The county’s other concerns were not specific enough to the golf course, he added. The Miccosukees, he wrote, have their own in-house personnel to oversee any building or public works issues following local standards.
“While there is always a potential for jurisdictional problems and/or land use conflicts, it is not anticipated that the unchanged use of the property will create new or unique jurisdictional issues as a result of the acquisition of the property in trust of the Tribe,” Trickey wrote.
He noted that the golf course falls within the tribe’s historical geographic range and that, while the golf and country club “continues to fall short of breaking even,” the tribe could make it profitable if it follows through with its projected decrease in expenditures and increase in revenues over the next few years.
The tribe has spent $4 million in upgrades to the property, according to Trickey, to host the annual Miccosukee Championship PGA Nationwide Tour. Planned improvements include refurbishing the irrigation system, giving the clubhouse a makeover and building a golf-cart storage area.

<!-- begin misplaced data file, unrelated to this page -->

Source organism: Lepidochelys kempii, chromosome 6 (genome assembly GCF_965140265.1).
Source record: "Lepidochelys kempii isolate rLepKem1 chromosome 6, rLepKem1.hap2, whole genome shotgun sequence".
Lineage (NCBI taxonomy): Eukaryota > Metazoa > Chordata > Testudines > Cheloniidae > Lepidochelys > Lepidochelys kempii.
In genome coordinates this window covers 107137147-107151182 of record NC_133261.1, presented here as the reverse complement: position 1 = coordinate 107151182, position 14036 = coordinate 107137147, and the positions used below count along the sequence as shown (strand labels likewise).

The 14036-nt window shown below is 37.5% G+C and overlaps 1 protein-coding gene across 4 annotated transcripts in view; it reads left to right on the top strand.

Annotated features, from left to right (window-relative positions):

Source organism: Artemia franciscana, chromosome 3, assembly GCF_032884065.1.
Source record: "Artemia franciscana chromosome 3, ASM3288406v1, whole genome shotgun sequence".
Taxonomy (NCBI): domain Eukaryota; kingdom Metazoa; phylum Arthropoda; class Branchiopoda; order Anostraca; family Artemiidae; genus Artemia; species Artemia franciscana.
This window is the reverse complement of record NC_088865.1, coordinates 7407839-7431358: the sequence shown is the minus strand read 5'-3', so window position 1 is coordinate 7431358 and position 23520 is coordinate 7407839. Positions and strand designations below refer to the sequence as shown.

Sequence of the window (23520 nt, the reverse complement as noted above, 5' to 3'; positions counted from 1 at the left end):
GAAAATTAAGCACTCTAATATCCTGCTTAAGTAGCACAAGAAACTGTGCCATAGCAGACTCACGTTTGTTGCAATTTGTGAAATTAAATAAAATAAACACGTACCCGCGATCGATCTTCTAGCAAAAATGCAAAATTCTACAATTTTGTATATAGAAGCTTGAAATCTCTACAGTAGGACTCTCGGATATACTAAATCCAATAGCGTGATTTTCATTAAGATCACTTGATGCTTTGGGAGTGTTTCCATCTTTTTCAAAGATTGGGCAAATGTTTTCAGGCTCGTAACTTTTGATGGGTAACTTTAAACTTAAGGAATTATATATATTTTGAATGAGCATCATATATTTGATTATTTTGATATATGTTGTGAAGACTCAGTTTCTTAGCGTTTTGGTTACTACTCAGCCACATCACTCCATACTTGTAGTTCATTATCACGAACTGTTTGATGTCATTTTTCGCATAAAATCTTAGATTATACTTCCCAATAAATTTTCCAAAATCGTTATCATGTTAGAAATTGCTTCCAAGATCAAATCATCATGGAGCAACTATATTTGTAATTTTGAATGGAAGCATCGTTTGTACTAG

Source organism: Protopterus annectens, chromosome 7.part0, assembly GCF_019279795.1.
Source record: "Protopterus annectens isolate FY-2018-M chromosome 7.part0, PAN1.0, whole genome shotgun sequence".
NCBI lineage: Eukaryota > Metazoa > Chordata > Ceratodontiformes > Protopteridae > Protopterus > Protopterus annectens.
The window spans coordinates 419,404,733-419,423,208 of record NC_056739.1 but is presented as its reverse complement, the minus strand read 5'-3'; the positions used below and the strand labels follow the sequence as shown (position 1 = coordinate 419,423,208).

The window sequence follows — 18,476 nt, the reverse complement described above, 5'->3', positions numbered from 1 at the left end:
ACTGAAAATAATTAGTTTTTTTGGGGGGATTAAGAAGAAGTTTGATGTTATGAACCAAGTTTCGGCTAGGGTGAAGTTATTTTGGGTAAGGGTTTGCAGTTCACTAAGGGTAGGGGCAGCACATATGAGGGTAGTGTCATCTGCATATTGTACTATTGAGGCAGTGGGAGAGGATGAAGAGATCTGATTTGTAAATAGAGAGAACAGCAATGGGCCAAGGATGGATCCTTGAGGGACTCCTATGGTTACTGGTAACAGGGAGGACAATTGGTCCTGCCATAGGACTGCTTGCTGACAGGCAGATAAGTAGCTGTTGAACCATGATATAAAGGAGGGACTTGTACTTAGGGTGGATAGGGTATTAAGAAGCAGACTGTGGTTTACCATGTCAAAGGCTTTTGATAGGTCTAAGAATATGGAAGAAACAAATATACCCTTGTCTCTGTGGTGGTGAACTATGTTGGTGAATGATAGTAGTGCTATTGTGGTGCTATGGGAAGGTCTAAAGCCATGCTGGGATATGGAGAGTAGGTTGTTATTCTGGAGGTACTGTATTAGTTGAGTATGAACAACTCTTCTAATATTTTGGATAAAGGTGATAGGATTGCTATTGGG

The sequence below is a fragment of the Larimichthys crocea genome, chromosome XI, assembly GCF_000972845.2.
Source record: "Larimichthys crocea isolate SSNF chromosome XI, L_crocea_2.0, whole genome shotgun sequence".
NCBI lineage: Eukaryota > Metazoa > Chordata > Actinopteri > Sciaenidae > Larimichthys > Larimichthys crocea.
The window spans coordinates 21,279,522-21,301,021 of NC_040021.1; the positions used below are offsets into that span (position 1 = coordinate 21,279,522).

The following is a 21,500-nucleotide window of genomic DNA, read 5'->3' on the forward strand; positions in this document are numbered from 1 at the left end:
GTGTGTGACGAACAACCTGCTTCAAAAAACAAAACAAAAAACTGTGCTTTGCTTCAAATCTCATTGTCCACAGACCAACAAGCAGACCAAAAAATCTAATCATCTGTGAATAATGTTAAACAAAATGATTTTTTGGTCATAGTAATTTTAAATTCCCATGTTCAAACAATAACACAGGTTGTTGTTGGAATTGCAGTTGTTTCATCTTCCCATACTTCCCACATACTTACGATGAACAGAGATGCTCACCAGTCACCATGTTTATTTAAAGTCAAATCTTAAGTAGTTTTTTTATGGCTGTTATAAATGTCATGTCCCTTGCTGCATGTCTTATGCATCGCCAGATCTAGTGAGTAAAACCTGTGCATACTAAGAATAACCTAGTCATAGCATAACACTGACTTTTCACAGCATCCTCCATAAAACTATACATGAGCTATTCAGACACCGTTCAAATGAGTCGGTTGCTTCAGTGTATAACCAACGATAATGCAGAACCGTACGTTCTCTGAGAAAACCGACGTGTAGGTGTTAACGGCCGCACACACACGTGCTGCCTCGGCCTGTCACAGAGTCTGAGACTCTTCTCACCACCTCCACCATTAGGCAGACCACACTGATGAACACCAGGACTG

Several Kendale Lakes residents called the golf course a good neighbor but also expressed dismay that the zoning restriction against development on the property would be lifted.
“When we bought [our house], that’s what it was supposed to be,” longtime activist Reinaldo Martinez said of the golf course, which is about five blocks from his home.
He said that the new Miccosukee trust designation, which he learned about from a reporter, “sounds terrible. There’s gonna be one of two things: Either they’re going to do a casino or something, or they’re going to do a high rise,” he said.
Then he recalled past battles that the neighborhood has fought against the county: Over a proposed mixed-used development that commissioners eventually voted down, and over the county’s misuse of money collected from Kendale Lakes’ special taxing district.
“I’ve never seen the county look after our interests,” he said with a sigh.
Miami Herald staff writer Jay Weaver contributed to this report.